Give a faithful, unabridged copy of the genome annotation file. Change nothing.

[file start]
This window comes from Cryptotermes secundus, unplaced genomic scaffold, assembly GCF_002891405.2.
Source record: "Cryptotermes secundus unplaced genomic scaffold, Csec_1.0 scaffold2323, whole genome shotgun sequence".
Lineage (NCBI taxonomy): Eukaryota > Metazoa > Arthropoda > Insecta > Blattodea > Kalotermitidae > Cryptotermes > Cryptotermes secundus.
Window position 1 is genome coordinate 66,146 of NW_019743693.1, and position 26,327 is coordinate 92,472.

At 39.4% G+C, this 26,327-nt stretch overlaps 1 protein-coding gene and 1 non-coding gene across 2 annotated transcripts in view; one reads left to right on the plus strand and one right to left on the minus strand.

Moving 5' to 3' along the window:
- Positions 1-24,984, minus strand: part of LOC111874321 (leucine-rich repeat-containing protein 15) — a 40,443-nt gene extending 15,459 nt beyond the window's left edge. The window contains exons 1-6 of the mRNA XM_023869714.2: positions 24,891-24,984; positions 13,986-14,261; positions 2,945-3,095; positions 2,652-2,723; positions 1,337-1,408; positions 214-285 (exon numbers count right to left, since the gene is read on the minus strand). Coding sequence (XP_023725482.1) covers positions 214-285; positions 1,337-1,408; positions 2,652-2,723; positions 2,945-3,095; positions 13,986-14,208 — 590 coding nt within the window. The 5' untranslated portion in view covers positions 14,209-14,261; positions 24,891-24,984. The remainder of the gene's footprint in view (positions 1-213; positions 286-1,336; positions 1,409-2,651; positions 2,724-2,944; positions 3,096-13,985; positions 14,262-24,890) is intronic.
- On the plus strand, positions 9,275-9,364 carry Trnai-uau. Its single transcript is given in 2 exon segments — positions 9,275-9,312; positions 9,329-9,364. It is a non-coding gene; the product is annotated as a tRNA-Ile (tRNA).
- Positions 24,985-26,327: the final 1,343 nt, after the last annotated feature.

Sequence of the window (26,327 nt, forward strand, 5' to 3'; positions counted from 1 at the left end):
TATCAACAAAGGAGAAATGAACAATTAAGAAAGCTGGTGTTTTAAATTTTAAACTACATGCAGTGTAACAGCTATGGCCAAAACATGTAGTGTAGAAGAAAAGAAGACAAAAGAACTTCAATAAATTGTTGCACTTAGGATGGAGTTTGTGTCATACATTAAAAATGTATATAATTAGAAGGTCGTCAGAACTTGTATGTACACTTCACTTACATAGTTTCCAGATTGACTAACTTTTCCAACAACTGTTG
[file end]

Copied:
This window comes from Cryptotermes secundus, unplaced genomic scaffold, assembly GCF_002891405.2.
Source record: "Cryptotermes secundus unplaced genomic scaffold, Csec_1.0 scaffold2323, whole genome shotgun sequence".
Lineage (NCBI taxonomy): Eukaryota > Metazoa > Arthropoda > Insecta > Blattodea > Kalotermitidae > Cryptotermes > Cryptotermes secundus.
Window position 1 is genome coordinate 66,146 of NW_019743693.1, and position 26,327 is coordinate 92,472.

At 39.4% G+C, this 26,327-nt stretch overlaps 1 protein-coding gene and 1 non-coding gene across 2 annotated transcripts in view; one reads left to right on the plus strand and one right to left on the minus strand.

Moving 5' to 3' along the window:
- Positions 1-24,984, minus strand: part of LOC111874321 (leucine-rich repeat-containing protein 15) — a 40,443-nt gene extending 15,459 nt beyond the window's left edge. The window contains exons 1-6 of the mRNA XM_023869714.2: positions 24,891-24,984; positions 13,986-14,261; positions 2,945-3,095; positions 2,652-2,723; positions 1,337-1,408; positions 214-285 (exon numbers count right to left, since the gene is read on the minus strand). Coding sequence (XP_023725482.1) covers positions 214-285; positions 1,337-1,408; positions 2,652-2,723; positions 2,945-3,095; positions 13,986-14,208 — 590 coding nt within the window. The 5' untranslated portion in view covers positions 14,209-14,261; positions 24,891-24,984. The remainder of the gene's footprint in view (positions 1-213; positions 286-1,336; positions 1,409-2,651; positions 2,724-2,944; positions 3,096-13,985; positions 14,262-24,890) is intronic.
- On the plus strand, positions 9,275-9,364 carry Trnai-uau. Its single transcript is given in 2 exon segments — positions 9,275-9,312; positions 9,329-9,364. It is a non-coding gene; the product is annotated as a tRNA-Ile (tRNA).
- Positions 24,985-26,327: the final 1,343 nt, after the last annotated feature.

Sequence of the window (26,327 nt, forward strand, 5' to 3'; positions counted from 1 at the left end):
TATCAACAAAGGAGAAATGAACAATTAAGAAAGCTGGTGTTTTAAATTTTAAACTACATGCAGTGTAACAGCTATGGCCAAAACATGTAGTGTAGAAGAAAAGAAGACAAAAGAACTTCAATAAATTGTTGCACTTAGGATGGAGTTTGTGTCATACATTAAAAATGTATATAATTAGAAGGTCGTCAGAACTTGTATGTACACTTCACTTACATAGTTTCCAGATTGACTAACTTTTCCAACAACTGTTG